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Cement industry saves over a million tonnes of raw materials

The UK cement industry used more than one million tonnes of waste as replacement for conventional raw materials and fossil fuels in 2005.

As well as this, it has cut annual emissions of carbon dioxide by over two million tonnes in the last eight years – an 18% improvement, with these facts recorded in the latest performance report produced by the British Cement Association (BCA).

It highlights further progress in the industry’s contribution to the UK sustainable development agenda, with the cement industry consuming more than 10 times the amount of waste it disposes of.

BCA chief executive Mike Gilbert said: “The environment and reducing our impact on it has been a key focus for the industry for many years. I am pleased with the progress we have made, but even more excited by what’s to come.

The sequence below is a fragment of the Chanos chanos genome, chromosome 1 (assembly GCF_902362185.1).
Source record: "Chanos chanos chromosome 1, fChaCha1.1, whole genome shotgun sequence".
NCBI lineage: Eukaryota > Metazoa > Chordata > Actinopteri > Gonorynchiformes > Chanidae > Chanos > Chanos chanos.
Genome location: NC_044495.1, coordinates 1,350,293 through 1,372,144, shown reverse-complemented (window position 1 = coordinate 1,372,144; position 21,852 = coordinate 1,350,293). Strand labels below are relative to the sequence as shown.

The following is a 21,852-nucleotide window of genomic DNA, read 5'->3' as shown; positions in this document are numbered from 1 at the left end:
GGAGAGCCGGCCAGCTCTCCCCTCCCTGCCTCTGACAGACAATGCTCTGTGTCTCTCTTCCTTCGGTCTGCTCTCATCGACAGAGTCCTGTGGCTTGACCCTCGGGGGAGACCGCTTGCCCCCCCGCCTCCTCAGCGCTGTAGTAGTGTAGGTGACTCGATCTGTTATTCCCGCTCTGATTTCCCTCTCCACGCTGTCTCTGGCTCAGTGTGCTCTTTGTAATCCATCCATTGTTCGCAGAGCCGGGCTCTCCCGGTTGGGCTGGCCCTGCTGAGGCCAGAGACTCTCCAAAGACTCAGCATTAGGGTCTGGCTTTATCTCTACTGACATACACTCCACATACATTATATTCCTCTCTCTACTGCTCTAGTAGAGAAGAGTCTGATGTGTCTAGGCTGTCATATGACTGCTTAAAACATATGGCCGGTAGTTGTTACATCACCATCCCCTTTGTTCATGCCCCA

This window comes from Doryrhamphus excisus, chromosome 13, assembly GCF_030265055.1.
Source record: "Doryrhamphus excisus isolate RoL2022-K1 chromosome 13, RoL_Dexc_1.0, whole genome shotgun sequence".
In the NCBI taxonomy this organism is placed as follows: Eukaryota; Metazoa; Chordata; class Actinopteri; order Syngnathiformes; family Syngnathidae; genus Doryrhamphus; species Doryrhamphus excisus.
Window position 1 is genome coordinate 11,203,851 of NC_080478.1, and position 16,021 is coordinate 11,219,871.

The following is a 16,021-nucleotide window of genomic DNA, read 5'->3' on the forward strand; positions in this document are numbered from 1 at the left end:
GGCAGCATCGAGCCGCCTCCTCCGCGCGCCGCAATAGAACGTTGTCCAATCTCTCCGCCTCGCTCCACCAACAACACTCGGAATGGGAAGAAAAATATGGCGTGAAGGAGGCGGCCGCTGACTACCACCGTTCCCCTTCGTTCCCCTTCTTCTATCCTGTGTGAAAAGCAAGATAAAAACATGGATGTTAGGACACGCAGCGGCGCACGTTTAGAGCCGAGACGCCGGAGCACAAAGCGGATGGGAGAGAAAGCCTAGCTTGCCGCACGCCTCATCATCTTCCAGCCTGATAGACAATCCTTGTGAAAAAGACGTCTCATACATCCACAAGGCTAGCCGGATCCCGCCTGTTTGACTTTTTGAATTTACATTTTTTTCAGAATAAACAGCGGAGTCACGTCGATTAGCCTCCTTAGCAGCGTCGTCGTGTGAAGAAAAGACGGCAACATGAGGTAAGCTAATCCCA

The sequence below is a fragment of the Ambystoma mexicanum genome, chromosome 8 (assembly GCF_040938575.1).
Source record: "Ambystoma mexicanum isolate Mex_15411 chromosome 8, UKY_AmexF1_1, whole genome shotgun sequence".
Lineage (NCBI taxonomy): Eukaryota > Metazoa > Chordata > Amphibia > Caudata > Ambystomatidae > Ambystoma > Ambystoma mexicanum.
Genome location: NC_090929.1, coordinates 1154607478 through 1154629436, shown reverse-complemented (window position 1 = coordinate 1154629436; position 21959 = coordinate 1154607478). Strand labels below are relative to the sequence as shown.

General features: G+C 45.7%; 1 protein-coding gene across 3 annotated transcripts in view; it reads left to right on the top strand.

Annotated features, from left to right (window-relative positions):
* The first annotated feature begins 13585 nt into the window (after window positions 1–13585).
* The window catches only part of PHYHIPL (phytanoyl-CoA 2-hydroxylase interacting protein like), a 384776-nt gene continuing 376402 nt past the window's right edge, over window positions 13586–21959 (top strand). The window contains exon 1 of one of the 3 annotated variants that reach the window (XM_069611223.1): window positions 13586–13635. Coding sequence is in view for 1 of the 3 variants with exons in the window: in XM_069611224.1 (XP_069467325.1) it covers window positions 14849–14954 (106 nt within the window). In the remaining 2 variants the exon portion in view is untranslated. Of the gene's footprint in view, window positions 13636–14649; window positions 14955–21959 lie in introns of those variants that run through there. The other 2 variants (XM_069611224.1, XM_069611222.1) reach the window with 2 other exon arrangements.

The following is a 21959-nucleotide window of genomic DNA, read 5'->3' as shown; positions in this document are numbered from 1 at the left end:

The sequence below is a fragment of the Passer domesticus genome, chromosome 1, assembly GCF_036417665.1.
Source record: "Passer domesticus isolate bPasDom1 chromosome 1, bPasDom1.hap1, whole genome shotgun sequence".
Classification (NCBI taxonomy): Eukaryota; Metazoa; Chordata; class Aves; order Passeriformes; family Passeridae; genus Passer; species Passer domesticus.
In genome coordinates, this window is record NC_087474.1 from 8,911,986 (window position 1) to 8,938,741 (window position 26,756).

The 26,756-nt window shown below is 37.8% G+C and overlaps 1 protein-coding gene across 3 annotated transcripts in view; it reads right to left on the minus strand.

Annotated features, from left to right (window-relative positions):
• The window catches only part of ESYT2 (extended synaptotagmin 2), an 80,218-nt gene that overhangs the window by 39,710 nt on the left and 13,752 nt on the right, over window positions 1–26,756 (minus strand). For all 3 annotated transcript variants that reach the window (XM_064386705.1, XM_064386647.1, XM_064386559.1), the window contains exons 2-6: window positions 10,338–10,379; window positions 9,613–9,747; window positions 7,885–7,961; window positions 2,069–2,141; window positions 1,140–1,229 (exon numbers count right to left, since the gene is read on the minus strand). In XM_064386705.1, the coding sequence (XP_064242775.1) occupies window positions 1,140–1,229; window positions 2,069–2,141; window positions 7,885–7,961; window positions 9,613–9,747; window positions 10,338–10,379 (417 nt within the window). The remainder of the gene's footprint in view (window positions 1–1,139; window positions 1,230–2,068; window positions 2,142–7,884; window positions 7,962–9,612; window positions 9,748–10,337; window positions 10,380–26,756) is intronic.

“The cement process is uniquely placed to make use of such wastes as fuel and raw materials and is therefore doing its bit to move the nation towards greater sustainability.”

The reduction was achieved through replacing traditional fossil fuels with more sustainable- usually waste derived – alternatives, blending cement-like materials with traditional cement, using alternative raw materials and other significant investment by BCA members.

Gilbert added: “We crystallised this potential last year when we published our sustainability agenda. It is our goal to adopt the practices set out in that agenda so that by 2010 we will be seen as leading the way in sustainability.”

The UK cement manufacturers have a Climate Change Levy agreement with Government to deliver an overall energy efficiency improvement across their sector of 26.8% by 2010 against a base year of 1990.

It has already achieved a 25% improvement in energy efficiency. The use of fossil fuels has decreased by almost 23% per tonne of cement produced since 1998, while on the same basis; the use of raw materials has dropped by 2.5%.

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